Arnold Rothstein and the 1919 World Series Fix

In light of the massive player suspensions recently doled out by Major League Baseball, now seems like the most appropriate (or inappropriate?) time to talk about the great Arnold Rothstein. 

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Arnold Rothstein

Anyone who is a true fan of baseball knows the name Arnold Rothstein.  It exists as an anathema, one of the ultimate curse words.  Everyone knows he fixed (set up who would win the games before they were played) the outcome of the 1919 World Series, when the Chicago White Sox played the Cincinnati Reds; the White Sox – later nicknamed the Black Sox – threw the World Series and lost, and eight of their players were forever banned from the sport of baseball.  Or did Rothstein fix the 1919 World Series?  As many arguments for the Rothstein fix can be made against it; the eight players behind the fix and the actual throwing of the series remain a half-solved mystery.  If anything can be said of Rothstein, though, it’s that he never missed a chance to place a good bet.

Was it audacious of Rothstein to fix the World Series? Of course. Was it wrong and twisted, but brilliant? Absolutely. The question does remain, though: did he do it? Well, that depends on who you ask. The why, though, focuses on just who Rothstein was – a man that never made a bet he knew he would lose money on. So why would Rothstein do something like fix the World Series, something he didn’t think was possible? To understand that, you have to understand the man who was Arnold Rothstein.

Arnold Rothstein: The Early Years

In his book The Big Bankroll: The Life and Times of Arnold Rothstein, Leo Katcher says, “[F]rom the beginning, there was something disturbing about Arnold… He wasn’t gay, outgoing, a child of laughter… He was a baby that did not laugh, an infant who looked out at the world through great brown eyes… [that] never sparkled with kindness.” While still a child, Rothstein began to indulge in gambling, but no matter how often his father scolded him for shooting dice, Rothstein would not stop.  In a rare interview in 1921, Rothstein was asked how he became a gambler: “I always gambled. I can’t remember when I didn’t.  Maybe I gambled just to show my father he couldn’t tell me what to do, but I don’t think so.  I think I gambled because I loved the excitement.  When I gambled, nothing else mattered.”

Frequently during school times, Rothstein would be playing pool or watching card games, and he won most of the card games he entered.  As he grew and learned, so did his bankroll. Katcher says that the prop room of Hammerstein’s Victoria Theatre “provided the scene of Rothstein’s higher education.  There, in miniscule, he conducted the type of operations that were to continue for thirty years…[H]e did his first moneylending at these games.  He always carried his bankroll with him, money accumulated from shooting pool, from running errands, from poker and dice games… He always knew how much money he had.”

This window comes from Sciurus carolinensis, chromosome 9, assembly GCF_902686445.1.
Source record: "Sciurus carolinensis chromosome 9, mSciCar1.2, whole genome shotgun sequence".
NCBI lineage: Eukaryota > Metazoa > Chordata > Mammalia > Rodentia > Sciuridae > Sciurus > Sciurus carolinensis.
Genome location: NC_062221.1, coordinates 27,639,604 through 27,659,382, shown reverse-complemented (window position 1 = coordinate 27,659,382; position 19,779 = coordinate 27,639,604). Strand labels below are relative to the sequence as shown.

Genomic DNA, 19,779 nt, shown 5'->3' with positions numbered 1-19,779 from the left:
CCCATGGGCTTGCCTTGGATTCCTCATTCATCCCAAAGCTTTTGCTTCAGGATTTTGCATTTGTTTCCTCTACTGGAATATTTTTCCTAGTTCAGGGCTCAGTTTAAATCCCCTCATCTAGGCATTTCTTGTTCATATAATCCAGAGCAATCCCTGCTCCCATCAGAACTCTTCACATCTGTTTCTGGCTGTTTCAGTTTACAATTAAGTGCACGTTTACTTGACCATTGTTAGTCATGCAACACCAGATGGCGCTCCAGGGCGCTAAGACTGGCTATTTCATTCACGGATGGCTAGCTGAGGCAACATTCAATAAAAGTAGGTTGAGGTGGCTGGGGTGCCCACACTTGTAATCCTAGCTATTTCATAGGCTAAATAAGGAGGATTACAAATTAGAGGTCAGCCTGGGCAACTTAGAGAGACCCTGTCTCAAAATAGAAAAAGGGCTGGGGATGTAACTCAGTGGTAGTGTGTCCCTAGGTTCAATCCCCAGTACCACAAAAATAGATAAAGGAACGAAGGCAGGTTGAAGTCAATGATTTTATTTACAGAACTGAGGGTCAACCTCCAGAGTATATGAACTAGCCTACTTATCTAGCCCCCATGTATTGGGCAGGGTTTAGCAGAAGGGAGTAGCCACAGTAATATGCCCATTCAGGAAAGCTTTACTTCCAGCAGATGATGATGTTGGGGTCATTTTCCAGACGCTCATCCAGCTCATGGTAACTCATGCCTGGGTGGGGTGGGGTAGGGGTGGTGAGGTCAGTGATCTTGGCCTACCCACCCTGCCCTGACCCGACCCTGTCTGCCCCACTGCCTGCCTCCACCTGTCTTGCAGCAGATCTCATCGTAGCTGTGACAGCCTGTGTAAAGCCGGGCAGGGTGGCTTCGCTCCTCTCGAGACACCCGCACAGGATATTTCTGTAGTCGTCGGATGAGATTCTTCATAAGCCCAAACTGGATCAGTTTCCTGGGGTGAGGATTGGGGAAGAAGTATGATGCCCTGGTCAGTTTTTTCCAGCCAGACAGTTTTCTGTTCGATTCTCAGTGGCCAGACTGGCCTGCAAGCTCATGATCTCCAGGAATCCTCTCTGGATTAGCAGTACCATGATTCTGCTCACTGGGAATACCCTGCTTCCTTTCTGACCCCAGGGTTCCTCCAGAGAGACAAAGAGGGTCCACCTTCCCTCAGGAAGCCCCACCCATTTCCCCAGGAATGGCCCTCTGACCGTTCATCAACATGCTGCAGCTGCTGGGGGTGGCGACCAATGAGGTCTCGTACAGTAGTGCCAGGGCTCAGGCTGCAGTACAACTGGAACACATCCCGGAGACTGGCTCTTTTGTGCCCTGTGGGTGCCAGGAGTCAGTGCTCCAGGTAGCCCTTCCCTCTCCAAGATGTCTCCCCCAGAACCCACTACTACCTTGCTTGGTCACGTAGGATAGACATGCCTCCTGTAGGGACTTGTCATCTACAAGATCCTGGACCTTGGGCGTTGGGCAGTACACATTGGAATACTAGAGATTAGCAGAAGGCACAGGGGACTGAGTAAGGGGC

By age twenty, in 1902, Rothstein was working for himself, though he was still a professional gambler.  In terms of his business, Katcher notes, “Rothstein was a small operator, but that was the way he wanted it.  He [Rothstein] explained, ‘Never get into a game that you can’t bull.’  That meant a man was a fool to play against a bigger bankroll.  The secret of winning was to have enough money to lose on more bets than anyone else could afford to lose.”

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Michael Stuhlbarg, the actor who plays Arnold Rothstein on “Boardwalk Empire”

Rothstein leaned heavily on his money, and had great pride in the thousands he had accumulated by 1906.  Of course, he was not as big as some other gamblers, but he continued to gamble and build his bankroll.  Katcher says Rothstein, “obscured his personality.  He was well-mannered.  He dressed quietly.  He was abstemious.  His personal life was above reproach…In him there was none of the feckless daring, the thoughtlessness, the intoxication [of other gamblers].  He was a cold-blooded businessman and gambling was his business.”  According to Michael Stuhlbarg, who plays Arnold Rothstein on the HBO series “Boardwalk Empire,” did meticulous research into Rothstein’s background. In an interview with the JewishJournal.com, Stuhlbarg said, “[Rothstein] has been described as having been mild-mannered, conservative in habit and always calm…He didn’t fidget or curse, he never chewed gum, he didn’t smoke, he sipped water; he drank milk; he ate figs.” The mild-mannered Jewish man could be cut-throat and deadly if pushed too far, though he never personally dirtied his hands.

By 1919, Arnold Rothstein was a well-known, self-made gambler, a man respected by many; some of his nicknames included “The Brain” and “The Bankroll.”  He had helped train Charlie “Lucky” Luciano, the father of organized crime.  The Last Testament of Lucky Luciano by Martin A. Gosch and Richard Hammer recalls Arnold Rothstein and his influence on Luciano, who said Rothstein “taught me how to dress, how not to wear loud things but to have good taste; he taught me how to use knives and forks, and things like that at the dinner table, about holdin’ a door open for a girl, or helpin’ her sit down by holdin’ the chair.  If Arnold had lived a little longer, he could’ve made me pretty elegant.”